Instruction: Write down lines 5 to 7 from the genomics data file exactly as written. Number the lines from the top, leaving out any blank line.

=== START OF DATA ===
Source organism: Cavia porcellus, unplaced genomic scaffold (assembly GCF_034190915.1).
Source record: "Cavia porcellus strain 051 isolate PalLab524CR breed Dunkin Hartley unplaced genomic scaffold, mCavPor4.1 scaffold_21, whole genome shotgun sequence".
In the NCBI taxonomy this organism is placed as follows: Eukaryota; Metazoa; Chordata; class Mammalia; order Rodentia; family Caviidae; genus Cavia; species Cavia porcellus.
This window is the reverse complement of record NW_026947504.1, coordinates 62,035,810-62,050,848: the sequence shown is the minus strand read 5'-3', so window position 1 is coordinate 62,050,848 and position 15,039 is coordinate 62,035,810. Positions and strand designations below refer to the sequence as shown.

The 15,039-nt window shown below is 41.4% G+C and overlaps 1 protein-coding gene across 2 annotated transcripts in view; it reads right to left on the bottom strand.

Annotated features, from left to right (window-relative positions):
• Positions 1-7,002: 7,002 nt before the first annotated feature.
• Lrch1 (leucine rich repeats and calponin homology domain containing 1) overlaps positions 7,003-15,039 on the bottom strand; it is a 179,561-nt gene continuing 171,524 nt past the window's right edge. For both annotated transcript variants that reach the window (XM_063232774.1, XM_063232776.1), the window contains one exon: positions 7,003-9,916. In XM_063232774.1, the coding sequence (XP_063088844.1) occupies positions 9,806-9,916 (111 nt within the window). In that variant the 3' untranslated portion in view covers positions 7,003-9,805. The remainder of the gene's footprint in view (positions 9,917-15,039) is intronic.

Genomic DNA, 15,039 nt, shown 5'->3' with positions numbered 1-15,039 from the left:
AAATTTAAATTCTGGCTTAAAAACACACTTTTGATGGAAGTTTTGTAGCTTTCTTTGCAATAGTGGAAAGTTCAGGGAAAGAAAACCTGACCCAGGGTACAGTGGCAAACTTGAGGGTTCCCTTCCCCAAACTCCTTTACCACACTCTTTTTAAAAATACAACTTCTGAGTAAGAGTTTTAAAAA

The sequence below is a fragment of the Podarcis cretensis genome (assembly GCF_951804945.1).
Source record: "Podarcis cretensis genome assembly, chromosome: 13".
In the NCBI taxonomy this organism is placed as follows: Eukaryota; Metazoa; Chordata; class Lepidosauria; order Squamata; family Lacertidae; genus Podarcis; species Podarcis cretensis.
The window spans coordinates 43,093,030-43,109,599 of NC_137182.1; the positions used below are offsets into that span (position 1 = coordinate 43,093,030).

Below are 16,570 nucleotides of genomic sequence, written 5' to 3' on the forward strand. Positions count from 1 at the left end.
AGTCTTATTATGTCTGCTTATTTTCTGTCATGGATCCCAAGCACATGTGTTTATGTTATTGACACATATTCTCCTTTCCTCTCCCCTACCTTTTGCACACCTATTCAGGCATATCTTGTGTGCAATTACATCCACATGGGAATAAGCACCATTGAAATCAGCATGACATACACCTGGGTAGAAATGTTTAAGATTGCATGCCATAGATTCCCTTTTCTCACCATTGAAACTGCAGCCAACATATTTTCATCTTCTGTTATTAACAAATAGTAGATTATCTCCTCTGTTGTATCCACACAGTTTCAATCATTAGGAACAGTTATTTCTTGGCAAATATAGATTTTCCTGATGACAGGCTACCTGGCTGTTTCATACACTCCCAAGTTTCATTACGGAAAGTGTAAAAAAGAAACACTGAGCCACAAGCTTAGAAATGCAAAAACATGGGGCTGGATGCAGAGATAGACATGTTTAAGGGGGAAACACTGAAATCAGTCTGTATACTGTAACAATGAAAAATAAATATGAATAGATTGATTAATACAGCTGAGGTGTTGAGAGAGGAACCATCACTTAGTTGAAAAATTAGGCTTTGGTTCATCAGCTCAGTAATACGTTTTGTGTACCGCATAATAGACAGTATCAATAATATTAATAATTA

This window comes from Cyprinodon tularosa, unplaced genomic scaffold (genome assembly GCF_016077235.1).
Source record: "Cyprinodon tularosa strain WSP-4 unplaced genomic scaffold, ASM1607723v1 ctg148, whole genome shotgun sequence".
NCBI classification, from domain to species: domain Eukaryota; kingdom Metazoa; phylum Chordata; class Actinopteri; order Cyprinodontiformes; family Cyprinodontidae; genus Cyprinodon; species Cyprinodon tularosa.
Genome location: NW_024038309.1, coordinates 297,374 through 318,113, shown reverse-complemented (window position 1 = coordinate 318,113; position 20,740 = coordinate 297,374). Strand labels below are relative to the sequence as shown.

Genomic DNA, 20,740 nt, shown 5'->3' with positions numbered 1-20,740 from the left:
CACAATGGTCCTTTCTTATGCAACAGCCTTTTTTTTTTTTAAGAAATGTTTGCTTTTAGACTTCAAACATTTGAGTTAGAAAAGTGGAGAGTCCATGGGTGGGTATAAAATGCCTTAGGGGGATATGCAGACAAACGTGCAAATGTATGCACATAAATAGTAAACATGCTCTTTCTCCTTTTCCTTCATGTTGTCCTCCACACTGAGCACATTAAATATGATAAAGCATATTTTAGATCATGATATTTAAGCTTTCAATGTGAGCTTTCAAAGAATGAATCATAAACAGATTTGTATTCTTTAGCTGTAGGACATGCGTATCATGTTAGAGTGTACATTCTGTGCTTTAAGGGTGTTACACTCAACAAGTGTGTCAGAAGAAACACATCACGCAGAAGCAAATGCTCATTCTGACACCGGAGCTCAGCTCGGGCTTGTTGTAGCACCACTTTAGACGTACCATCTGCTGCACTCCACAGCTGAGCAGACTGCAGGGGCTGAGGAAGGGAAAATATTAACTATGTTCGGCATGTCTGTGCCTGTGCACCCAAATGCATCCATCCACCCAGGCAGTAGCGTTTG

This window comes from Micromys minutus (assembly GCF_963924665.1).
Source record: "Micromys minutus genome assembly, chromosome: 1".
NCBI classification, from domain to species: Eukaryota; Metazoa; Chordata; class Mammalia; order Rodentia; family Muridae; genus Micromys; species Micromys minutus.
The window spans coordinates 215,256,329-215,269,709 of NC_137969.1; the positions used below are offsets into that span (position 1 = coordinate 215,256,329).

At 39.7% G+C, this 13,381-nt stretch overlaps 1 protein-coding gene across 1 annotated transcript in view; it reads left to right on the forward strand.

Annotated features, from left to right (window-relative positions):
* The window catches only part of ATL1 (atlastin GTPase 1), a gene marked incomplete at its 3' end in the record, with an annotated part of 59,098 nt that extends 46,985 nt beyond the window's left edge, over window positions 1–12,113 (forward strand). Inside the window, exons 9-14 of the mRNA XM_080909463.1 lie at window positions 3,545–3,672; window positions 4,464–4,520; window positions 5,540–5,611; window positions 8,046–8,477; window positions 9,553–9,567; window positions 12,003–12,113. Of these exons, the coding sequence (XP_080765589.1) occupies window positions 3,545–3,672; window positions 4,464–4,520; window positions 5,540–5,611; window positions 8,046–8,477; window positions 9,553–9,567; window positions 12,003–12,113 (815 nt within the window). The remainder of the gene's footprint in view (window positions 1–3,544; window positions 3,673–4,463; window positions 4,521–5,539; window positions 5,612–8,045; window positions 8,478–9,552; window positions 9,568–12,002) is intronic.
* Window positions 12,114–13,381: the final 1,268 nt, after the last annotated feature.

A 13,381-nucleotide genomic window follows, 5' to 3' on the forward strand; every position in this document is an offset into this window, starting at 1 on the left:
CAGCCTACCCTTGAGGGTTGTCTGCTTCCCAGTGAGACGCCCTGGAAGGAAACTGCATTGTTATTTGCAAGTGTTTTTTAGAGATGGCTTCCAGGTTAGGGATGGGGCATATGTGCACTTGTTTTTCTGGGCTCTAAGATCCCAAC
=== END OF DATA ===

The 15,039-nt window shown below is 41.4% G+C and overlaps 1 protein-coding gene across 2 annotated transcripts in view; it reads right to left on the bottom strand.

Annotated features, from left to right (window-relative positions):
• Positions 1-7,002: 7,002 nt before the first annotated feature.